Superconducting Resonant Inductive Power Coupling

Award Information
Agency:
National Aeronautics and Space Administration
Amount:
$99,959.00
Program:
STTR
Contract:
NNX11CI13P
Solitcitation Year:
2010
Solicitation Number:
N/A
Branch:
N/A
Award Year:
2011
Phase:
Phase I
Agency Tracking Number:
100101
Solicitation Topic Code:
T3.01
Small Business Information
Axis Engineering Technologies
One Broadway, 14th Floor, Cambridge, MA, 02142-1187
Hubzone Owned:
N
Woman Owned:
N
Socially and Economically Disadvantaged:
N
Duns:
116106050
Principal Investigator
 Raymond Sedwick
 Principal Investigator
 (301) 405-0111
 sedwick@umd.edu
Business Contact
 Eric Prechtl
Title: President
Phone: (617) 225-4414
Email: eric@axisetech.com
Research Institution
 University of Maryland
 Evan L. Crierie
 3112 Lee Building
College Park, MD, 20742-5141
 () -
 Nonprofit college or university
Abstract
The proposed effort will develop a technology to wirelessly and efficiently transfer power over hundreds of meters via resonant inductive coupling. The key innovation of this approach is the use of dielectricless high-temperature superconducting (HTS) coils to overcome the limitations in efficiency and range of existing solutions. This approach is informed by existing research models that predict a nominal application of this technique is capable of delivering 100 Watts of power at a distance of 100 meters with over 90% efficiency. A notional application of the technology is to deliver power to rovers exploring the inside of craters at the Lunar poles, where solar power is not available. The naturally low temperatures would eliminate the need for thermal control overhead on the rover, allowing the system to be charged from a completely unenergized state or powered directly. Multiple rovers could be powered by the same transmission system and there would be no pointing requirements for operation. The phase I effort will demonstrate efficient wireless power transfer using superconducting wires as a proof of concept (TRL 3-4), which will be integrated with existing thermal control technology (TRL 4) into a working prototype (TRL 6) at the end of Phase II.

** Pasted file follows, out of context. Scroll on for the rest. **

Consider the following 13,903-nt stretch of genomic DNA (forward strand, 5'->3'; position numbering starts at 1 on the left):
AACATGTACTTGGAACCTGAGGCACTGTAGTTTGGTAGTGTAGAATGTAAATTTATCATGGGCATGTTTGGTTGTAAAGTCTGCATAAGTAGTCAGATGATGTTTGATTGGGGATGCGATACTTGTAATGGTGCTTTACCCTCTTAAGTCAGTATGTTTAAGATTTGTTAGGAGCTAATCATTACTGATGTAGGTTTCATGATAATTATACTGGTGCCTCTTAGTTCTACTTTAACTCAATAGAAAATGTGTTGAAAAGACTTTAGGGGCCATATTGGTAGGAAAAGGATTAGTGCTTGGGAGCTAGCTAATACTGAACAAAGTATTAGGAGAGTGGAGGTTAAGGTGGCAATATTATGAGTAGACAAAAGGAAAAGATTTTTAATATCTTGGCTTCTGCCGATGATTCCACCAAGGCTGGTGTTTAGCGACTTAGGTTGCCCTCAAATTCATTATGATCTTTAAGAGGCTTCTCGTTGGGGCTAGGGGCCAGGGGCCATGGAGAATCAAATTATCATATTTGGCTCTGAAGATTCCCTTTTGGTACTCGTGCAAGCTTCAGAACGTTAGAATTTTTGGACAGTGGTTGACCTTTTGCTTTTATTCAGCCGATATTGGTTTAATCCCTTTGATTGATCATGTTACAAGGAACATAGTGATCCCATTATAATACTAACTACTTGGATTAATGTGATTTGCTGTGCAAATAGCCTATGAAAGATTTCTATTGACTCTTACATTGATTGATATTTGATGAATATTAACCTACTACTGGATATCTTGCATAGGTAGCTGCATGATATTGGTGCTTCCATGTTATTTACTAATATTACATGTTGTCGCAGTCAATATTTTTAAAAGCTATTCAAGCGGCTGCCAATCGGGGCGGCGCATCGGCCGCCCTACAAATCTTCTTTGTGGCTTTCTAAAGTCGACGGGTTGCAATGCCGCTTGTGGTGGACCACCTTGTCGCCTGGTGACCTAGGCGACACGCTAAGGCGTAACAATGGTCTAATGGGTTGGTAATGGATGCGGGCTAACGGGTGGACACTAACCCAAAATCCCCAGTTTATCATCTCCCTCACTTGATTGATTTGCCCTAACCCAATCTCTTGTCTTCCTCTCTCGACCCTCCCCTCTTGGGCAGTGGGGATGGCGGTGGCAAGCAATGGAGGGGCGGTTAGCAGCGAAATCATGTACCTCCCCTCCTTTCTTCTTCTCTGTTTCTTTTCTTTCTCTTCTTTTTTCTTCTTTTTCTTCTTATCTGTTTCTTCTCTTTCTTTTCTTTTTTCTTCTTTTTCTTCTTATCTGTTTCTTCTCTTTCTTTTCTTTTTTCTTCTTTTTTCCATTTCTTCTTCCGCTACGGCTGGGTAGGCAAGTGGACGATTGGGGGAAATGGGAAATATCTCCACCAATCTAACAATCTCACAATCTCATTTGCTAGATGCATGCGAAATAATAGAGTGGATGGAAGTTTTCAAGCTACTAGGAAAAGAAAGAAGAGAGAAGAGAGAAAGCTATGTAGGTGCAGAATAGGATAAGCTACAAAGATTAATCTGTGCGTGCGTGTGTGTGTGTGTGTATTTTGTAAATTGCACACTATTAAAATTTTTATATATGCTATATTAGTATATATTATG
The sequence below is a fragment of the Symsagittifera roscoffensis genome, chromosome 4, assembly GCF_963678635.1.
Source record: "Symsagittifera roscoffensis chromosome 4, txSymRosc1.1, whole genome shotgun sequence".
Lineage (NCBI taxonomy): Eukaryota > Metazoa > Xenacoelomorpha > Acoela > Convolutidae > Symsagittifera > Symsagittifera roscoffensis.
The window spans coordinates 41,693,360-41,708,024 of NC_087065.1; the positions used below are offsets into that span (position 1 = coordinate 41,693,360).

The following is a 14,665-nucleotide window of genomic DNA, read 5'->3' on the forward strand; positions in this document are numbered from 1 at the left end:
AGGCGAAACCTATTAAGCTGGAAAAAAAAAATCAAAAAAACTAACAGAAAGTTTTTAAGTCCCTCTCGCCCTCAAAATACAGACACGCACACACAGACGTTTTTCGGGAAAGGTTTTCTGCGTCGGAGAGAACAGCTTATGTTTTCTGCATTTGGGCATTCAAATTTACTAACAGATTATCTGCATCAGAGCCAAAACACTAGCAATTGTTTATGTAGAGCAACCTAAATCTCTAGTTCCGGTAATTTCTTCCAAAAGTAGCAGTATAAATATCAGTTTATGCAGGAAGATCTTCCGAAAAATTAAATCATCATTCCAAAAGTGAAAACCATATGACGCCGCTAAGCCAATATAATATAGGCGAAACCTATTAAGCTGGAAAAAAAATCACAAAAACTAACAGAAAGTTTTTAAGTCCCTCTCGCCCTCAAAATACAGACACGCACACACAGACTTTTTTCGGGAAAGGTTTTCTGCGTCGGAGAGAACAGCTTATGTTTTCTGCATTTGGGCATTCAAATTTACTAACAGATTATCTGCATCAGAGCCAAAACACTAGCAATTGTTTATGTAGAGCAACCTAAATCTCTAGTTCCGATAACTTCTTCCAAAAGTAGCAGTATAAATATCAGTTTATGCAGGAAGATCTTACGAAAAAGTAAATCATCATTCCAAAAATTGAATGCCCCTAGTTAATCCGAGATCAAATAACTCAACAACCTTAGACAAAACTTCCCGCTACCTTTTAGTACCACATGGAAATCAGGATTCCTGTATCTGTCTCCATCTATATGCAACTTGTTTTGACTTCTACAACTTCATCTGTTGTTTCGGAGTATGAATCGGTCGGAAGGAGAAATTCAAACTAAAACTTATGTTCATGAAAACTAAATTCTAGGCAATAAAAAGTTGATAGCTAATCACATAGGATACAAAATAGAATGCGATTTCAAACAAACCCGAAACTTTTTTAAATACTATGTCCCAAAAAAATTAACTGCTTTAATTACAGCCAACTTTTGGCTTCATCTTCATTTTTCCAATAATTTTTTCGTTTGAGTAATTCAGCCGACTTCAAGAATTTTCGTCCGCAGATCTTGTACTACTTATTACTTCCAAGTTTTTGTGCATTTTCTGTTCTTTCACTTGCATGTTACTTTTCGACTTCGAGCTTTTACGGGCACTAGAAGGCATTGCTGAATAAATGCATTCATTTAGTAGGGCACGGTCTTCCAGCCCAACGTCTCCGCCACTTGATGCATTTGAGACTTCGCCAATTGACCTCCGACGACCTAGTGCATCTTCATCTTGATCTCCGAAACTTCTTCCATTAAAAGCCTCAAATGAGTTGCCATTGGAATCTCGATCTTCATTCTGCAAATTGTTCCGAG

* information listed above is at the time of submission.

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